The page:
4.2. Role of Gut Microbiota on Alcoholic and Viral-Induced Liver Diseases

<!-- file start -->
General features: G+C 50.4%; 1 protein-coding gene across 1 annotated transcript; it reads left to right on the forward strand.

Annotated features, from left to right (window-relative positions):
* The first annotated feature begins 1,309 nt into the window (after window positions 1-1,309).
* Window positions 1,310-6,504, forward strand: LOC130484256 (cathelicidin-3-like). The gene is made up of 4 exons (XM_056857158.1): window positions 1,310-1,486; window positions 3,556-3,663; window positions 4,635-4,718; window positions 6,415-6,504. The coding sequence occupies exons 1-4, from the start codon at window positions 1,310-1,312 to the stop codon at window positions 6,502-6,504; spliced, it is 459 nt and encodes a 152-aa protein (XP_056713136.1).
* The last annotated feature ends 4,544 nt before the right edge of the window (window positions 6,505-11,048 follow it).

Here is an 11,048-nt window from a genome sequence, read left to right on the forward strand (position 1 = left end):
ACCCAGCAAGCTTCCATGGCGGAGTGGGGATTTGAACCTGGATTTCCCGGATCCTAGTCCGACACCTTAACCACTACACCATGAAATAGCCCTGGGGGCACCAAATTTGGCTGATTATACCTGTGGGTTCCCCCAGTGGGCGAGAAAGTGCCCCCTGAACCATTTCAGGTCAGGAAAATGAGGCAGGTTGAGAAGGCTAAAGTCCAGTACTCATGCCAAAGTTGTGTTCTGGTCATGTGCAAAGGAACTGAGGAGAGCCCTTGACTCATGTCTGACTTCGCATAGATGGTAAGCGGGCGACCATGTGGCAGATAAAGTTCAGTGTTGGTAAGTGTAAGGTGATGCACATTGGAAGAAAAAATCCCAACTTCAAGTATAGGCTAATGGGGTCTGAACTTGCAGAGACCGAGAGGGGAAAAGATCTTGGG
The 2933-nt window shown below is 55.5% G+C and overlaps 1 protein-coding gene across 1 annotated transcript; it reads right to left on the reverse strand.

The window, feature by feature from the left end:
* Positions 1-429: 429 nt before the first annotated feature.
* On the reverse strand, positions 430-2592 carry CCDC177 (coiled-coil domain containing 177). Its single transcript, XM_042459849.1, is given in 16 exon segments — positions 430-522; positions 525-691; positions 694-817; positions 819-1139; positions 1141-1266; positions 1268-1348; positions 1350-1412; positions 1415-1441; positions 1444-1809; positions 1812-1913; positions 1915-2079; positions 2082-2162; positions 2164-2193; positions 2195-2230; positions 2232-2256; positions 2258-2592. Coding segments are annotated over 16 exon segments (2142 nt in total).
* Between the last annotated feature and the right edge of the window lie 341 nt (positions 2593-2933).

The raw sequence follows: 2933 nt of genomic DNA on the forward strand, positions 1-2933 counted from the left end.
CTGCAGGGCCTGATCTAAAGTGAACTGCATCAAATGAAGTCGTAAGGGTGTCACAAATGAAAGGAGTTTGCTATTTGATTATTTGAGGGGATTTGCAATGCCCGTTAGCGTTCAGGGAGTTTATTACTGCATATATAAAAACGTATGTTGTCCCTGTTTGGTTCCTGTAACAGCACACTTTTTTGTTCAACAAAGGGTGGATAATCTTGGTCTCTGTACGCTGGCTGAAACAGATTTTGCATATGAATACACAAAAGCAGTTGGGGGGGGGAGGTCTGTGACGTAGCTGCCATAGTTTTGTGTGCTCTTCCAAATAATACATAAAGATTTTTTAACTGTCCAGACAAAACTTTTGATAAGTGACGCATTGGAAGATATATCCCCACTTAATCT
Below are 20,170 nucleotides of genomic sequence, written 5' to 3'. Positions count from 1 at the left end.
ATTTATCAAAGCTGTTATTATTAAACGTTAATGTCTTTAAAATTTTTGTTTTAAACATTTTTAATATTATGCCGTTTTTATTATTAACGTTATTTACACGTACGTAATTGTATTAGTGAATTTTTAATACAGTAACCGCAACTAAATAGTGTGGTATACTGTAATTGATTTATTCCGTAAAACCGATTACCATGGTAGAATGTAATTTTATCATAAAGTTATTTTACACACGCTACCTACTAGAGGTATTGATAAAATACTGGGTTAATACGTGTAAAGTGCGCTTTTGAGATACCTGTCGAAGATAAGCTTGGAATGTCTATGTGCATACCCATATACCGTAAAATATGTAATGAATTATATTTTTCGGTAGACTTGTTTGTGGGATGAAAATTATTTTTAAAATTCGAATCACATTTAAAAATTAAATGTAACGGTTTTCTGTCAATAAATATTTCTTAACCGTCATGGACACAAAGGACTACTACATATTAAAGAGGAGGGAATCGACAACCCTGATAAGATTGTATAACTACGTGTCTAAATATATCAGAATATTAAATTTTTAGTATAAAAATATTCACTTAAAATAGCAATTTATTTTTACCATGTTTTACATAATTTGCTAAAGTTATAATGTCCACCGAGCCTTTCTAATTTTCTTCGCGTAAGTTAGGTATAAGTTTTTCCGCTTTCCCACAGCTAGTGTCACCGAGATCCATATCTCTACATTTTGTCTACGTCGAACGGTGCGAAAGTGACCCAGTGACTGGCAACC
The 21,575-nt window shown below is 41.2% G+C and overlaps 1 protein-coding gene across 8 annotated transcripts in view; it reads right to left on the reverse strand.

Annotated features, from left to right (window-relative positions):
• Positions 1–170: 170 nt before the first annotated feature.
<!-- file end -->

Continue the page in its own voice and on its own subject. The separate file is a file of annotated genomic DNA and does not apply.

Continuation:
The gut bacteria also play a key role in the severity of alcoholic liver diseases (ALD), hepatitis B virus (HBV), hepatitis C virus (HCV) infection-induced liver fibrosis, and HCC. The long-term consumption of excessive alcohol results in ALD. Alcohol and its metabolites disrupt the gut barrier and increase gut permeability and intestinal inflammation [144]. The increased gut permeability results in higher translocation of gut-derived endotoxin (LPS) [145], which is capable of activating KCs and recruiting macrophages by interacting with TLR4, which leads to liver injury [146]. The elevated serum LPS level was observed in patients and mice with chronic alcohol consumption or administration [147,148]. TLR4 signaling is required for bone marrow (BM)-derived KCs and endogenous HSCs in alcohol-induced liver steatosis and fibrogenesis in mice [149]. TLR4 chimeric mice and TLR4(−/−) mice transplanted with TLR4(−/−) BM exhibit lower expression levels of fibrogenic markers (Colα1(I), TIMP1, TGF-β1), and inflammatory cytokines (IL-1β and IL-6) than the wild type (WT) mice with WT BM that were treated with intragastric alcohol administration [149]. Mice fed alcohol showed increased intestinal bacterial overgrowth with a relative abundance of Bacteroidetes and Verrucomicrobia bacteria and lower expression levels of bactericidal c-type lectins Reg3b and Reg3g in the small intestine [150]. A recent study reported that chronic ethanol feeding increases Gram-negative Prevotella, a source of endotoxins, in the mucus later of ileum and the liver samples of mice [151]. In addition, ethanol exposure decreases the abundance of intestinal Akkermansia muciniphila in both humans and mice, resulting in increased hepatic injury, steatosis, and neutrophil infiltration, which could be restored by the supplementation of A. muciniphila in mice [152]. Alcohol consumption is also associated with increases in the abundance of endotoxin-producing Enterobacteriaceae and decreases in the abundance of SCFAs-producing Lachnospiraceae and Ruminococcaceae [1,153]. Furthermore, the composition of gut microbiota differed according to the level of alanine aminotransferase (ALT) in HBV patients [154]. Desulfovibrio had a positive correlation, while Acidaminococcus showed a negative correlation with a high level of ALT [154]. Chen and coworkers analyzed the changes of gut bacterial composition in HBV related cirrhotic patients. The level of Firmicutes, Veillonella, Megasphaera, Dialister, Atopobium and Prevotella were found to be higher in cirrhotic duodenum, whereas the duodenum of healthy controls was enriched with Haemophilus, Neisseria and SR1 genera incertae sedis [155]. Xu et al. [156] characterized the composition of intestinal Bifidobacterium in patients with HBV-induced chronic liver disease. Authors reported that the composition of Bifidobacterium was significantly altered in HBV patients with a shift from beneficial to opportunistic pathogens. The lower level of phylum Bacteroidetes and the higher levels of Firmicutes, Proteobacteria and Actinobacteria were found in patients with hepatic encephalopathy (HE), which is a serious complication in viral hepatitis cirrhosis [157]. In addition, the abundance of pathogenic bacteria Enterobacteriaceae, Enterococcus and Staphylococcus were found to be higher in HCV patients. These increased levels of bacteria were decreased when patients were treated with antiviral therapy [158]. In addition, alternation in gut microbiota composition was observed in patients with HCV [159]. Authors suggest that HCV infection is correlated with a lower level of alpha diversity and different microbial community patterns. The interactions between microbiota and HCV might be facilitated by the immune system [159].